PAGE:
SMBC’s official response to climate change states it will support the “realization of a decarbonized society.” This was reinforced as it became the first major banking group in Japan to rescind funding for new and existing coal-fired power plants in May. SMBC has refused to set net-zero targets which are widely considered an imperative to significantly reduce emissions. However, it is still pumping money into mixed-combustion coal plants leaving it unaligned with the 2015 Paris Agreement protocols.

Last year, Mizuho, another Olympic sponsor and one of the world’s major coal financers, rejected the first climate proposal put to the shareholders of a listed Japanese company. It also partly funded – along with SMBC – deforestation in Malaysia and Indonesia to provide materials for Olympic venues. This undoes much of the goodwill generated by its support for renewable energy projects.

“Save the Planet” Bloviating

Greenwashing, though, isn’t exclusive to Tokyo 2020 benefactors. Uniqlo, one of the world’s largest clothing retailers, signed on to the Fashion Industry Charter for Climate Action, yet still operates on a fast-fashion, labor-exploitation model.

Hotels and accommodations across Japan also make various “green” claims, though few have been legitimized by authenticated eco certifications. Only three hotels have squeezed into the standard-setting Bio Hotels group.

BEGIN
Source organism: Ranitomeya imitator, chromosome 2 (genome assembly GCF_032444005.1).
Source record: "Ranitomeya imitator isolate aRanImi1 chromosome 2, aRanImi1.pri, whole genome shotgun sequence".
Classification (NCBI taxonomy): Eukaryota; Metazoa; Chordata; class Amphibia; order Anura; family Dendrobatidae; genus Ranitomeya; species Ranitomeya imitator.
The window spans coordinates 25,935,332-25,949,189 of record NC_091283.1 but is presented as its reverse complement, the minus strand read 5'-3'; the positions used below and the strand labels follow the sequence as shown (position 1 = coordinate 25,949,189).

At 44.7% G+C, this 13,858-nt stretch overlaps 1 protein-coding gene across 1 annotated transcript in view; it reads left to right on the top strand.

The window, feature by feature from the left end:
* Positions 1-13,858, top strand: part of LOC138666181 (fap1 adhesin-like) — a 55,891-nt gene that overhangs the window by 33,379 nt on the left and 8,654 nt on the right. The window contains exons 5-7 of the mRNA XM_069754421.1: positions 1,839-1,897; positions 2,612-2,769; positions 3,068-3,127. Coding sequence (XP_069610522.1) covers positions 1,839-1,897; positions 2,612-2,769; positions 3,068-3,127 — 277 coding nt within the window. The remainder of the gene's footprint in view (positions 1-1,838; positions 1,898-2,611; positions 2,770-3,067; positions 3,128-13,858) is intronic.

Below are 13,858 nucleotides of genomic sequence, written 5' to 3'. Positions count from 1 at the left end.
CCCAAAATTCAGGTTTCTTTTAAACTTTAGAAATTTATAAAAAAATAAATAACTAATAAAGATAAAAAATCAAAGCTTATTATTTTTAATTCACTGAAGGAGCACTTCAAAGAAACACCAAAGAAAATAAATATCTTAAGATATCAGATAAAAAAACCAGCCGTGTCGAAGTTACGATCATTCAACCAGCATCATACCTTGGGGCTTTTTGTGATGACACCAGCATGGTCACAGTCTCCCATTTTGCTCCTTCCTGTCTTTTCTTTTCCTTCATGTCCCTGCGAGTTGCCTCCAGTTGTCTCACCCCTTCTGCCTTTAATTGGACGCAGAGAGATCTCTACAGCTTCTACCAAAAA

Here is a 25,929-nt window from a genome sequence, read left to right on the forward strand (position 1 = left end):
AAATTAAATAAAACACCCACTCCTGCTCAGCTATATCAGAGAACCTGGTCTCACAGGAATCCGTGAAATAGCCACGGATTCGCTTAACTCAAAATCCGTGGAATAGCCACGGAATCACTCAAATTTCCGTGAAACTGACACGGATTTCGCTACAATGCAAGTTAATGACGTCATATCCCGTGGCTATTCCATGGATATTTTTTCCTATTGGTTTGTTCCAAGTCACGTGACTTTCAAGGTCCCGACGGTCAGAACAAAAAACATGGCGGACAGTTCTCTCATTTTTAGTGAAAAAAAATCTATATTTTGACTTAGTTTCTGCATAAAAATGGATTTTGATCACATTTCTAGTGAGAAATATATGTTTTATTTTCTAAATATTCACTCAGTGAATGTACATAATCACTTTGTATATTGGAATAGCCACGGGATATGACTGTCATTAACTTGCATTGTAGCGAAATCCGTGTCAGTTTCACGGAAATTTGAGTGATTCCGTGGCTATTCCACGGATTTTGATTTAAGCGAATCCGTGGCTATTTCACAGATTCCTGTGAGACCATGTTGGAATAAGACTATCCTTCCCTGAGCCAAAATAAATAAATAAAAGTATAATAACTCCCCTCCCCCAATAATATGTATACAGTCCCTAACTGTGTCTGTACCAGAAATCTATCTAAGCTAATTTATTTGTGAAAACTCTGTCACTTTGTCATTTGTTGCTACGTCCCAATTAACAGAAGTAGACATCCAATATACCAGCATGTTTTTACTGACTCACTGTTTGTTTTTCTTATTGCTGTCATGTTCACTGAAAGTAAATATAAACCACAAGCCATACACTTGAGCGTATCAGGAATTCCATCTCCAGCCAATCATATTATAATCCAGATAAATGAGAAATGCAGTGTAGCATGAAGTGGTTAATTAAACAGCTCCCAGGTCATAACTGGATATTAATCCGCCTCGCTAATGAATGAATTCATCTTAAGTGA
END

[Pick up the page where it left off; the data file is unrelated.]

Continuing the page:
For all its “save the climate” bloviating, Japan has done little to lead by example. It recently supported a deal permitting emissions in the shipping industry to rise until 2030. There’s also no nationwide policy to address Japan’s PET bottle consumption. 700 bottles are purchased every second, many of which end up in industrial incineration plants. And though Tokyo recently aligned itself with sea-protection NGO Oceana, commercial whaling is still seen as fair game throughout Japan.

Turning the Tide

It’s fair to say, Japan is not alone. At the recent G7 summit in Cornwall, the UK’s Boris Johnson pledged to reach “jet zero as well as net zero” as he stepped off his airplane from London. Canada’s Justin Trudeau talks a big climate game yet has never shied away from endorsing pro-oil policies. And China’s talk of being a climate leader hardly aligns with the one coal-fired power station it constructs each week.

Having spoken to various climate and sustainability experts over the past year, they all agree on one thing: Ambitious, science-based targets must be set. But unless the targets are enacted upon in a meaningful and transparent way and actually cut emissions equal to or exceeding the parameters set by the Paris Agreement, they essentially count for naught.

Policy and legislation are equally important. A court ruling in May — the first of its kind — ordered Royal Dutch Shell to slash its emissions by 45 percent by 2030. This was hailed as a “cataclysmic day” for oil and gas companies. A recent study in the UK suggested shifting to a four-day work week could reduce emissions by over 20 percent. Applying this model to other post-industrial nations could yield similar results. However, it may struggle to find a foothold in workaholic cities like Tokyo.

The problem is that humanity suffers from a necessity-is-the-mother-of-invention syndrome. We only react to problems when they’ve passed our doorstep and waded into the living room. Only with more accountability, less greenwashing and immediate action can we save ourselves from catastrophe.